The former Acting Chairman of JN Port, Mumbai, Jose Paul writes: `The shipping ministry has reportedly decided to establish an International Container Transshipment Port at Colachel in Tamil Nadu at an estimated cost of about 27,000 crore. There is already a container transshipment terminal at Vallarpadam in Cochin. About 105 nautical miles south of Vallarpadam, in Vizhinjam, another container transshipment port is under construction.
Colachel will be the third container transshipment terminal to come up about 22 nautical miles from Vizhinjam. In other words, all the three container transshipment terminals will come up within a radius of about 130 nautical miles from Vallarpadam.
Can all the three terminals survive in a highly competitive global container transshipment market? To understand that, one needs to examine the global scenario of container shipping and the container transshipment business’ – The Hindu Businessline, August 25, 2016.
Well, Jose Paul has raised an important economic argument from the standpoint of trans shipment `business’. Both the central and state governments concerned should be answerable to this argument.
But what Jose Paul might have missed is the
business’ of various interested parties in mega developmental projects. Apart from non-economic viability of these projects and apart from the close encounters of three mega ports, the interests of the business offinancial scams’ should not be missed. The conclusion of Jose Paul as a solution is `further development’ of Vallarpadam and Vizhinjam. Vallarpadam is already established as a total failure and a financial scam. Vizhinjam is going to be a bigger failure and a bigger financial scam. Nobody has so far explained how the cost of Vizhinjam Transit harbour has increased from a thousand odd crores to around seven and a half thousand crores in such a short time.
The real solution is the formation of a national level people’s commission with representatives of diverse people’s movements to look into the MOUs signed liberally by various political representatives of people, whenever they come to power. What gives them the power to destroy the environment? What gives them the power to destroy the face of this earth? What gives them the power to destroy people’s lives? What gives them the power to destroy various species? Just because they have been `elected’ from a small constituency of one of the species in this planet called the human species? It is the political responsibility of all activists, people’s movements and concerned sections that are struggling on the issues of land, water and forests to put an end to the arrogance of this insignificant section of the human race.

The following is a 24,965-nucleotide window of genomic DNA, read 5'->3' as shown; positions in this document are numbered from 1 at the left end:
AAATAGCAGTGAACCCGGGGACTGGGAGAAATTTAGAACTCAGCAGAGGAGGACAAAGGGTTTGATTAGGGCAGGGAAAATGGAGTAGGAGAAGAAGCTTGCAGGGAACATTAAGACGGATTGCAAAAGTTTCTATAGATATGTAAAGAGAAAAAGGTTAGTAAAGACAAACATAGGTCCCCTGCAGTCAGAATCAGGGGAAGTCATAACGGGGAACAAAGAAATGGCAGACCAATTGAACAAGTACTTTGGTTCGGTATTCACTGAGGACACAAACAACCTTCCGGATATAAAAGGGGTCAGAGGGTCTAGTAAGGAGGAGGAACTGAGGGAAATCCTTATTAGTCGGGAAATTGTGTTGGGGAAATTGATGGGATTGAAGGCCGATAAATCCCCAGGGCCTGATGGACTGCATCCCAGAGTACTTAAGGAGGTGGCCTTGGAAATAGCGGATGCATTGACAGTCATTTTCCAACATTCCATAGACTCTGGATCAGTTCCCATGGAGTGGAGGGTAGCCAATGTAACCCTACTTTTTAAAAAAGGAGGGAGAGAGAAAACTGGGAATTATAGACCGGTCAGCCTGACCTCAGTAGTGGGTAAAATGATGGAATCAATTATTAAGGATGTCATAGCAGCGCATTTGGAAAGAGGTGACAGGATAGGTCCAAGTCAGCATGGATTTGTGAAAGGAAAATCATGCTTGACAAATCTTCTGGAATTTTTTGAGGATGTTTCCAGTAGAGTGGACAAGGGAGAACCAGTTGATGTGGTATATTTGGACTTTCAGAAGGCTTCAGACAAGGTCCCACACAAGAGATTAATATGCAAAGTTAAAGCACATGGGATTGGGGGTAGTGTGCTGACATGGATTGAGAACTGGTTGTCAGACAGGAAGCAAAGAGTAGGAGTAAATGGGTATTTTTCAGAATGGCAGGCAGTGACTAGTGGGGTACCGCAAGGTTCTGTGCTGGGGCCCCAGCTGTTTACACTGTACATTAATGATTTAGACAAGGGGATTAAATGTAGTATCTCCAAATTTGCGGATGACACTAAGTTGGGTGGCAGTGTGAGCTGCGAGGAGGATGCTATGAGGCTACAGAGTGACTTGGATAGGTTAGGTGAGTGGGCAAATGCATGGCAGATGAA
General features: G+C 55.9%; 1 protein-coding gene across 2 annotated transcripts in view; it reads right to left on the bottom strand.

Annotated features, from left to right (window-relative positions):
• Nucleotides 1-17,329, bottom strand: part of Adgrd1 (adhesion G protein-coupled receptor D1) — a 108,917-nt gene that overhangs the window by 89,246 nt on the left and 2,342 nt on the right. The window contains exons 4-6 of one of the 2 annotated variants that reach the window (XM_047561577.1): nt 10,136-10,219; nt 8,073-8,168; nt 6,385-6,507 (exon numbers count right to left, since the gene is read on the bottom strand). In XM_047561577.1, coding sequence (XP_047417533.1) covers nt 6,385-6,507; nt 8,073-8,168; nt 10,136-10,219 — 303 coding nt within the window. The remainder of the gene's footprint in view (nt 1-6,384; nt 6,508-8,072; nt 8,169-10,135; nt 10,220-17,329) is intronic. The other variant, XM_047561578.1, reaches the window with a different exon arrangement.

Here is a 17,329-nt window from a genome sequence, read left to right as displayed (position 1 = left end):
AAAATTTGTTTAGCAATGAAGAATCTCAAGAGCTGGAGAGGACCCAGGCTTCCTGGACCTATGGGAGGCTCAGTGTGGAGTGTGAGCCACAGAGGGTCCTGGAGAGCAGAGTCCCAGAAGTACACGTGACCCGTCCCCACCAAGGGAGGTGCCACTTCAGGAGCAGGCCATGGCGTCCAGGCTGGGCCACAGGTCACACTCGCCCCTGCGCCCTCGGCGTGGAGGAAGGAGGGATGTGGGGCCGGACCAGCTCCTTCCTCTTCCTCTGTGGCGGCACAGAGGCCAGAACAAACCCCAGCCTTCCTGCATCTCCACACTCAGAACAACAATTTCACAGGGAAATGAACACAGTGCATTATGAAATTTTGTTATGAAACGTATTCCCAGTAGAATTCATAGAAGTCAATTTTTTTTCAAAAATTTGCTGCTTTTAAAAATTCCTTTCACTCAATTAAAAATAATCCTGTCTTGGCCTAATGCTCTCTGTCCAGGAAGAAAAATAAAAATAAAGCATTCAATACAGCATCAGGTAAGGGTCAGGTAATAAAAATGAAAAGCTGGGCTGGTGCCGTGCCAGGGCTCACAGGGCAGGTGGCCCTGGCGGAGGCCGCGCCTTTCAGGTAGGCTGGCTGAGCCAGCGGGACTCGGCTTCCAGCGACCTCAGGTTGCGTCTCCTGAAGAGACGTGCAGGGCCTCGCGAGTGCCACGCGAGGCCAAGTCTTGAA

The real suppression of people’s interests starts with the signing of the MOUs by the state governments and the central government for the benefit of corporate interests and of their own. As per the agreement of Vizhinjam Transit Harbour Project, two third of the cost will be born by Kerala State Government and the Central Government and Adani will return
one per cent of the profits’ if profit emerges out of such a port. I hope the realbusiness’ can be understood from this deal itself. And the benefits? Destruction of two hills from the Western Ghats, destruction of several beaches including Kovalam beach, destruction of houses of thousands of fisher folk and destruction the most significant oceanic bio diversity region of this country! It is unfortunate that Pinarayi Vijayan and Thomas Isaac as leading personalities in the State Government of Kerala have totally surrendered to the interests of Adani and violated all their promises before the people for `development without destruction of environment, without destroying the lives of people and without corruption’. The coin has turned totally upside down within a few months between before and after the election.
In an open discussion recently, Joseph Vijayan representing the Coastal Watch even read out the new fisheries policy to the Principal Secretary on this issue which said: `Development of Ports often leads to erosion and accretion along Indian coasts. Changes brought about in coastal configuration from such developments impact the coastline, damage fisher habitations and affect the ecology and fisheries. This is a matter of utmost concern affecting fisher livelihoods.’ The decision makers of the Government should at least look into their own policies!
Whether the leaders of the communist parties in India have understood the debates on the implications of the profit oriented development model during the last four decades in India is not my concern at this moment. At least, they should learn from their own experiences of Nandigram and Singur. The Vizhinjam Transit Harbour is only a continuation of the same old mistakes. History repeats first time as a tragedy, second time as a farce, third time as a bigger farce, fourth time as the biggest farce and fifth time……?
K.P. Sasi is an activist and film maker. He can be reached at firstname.lastname@example.org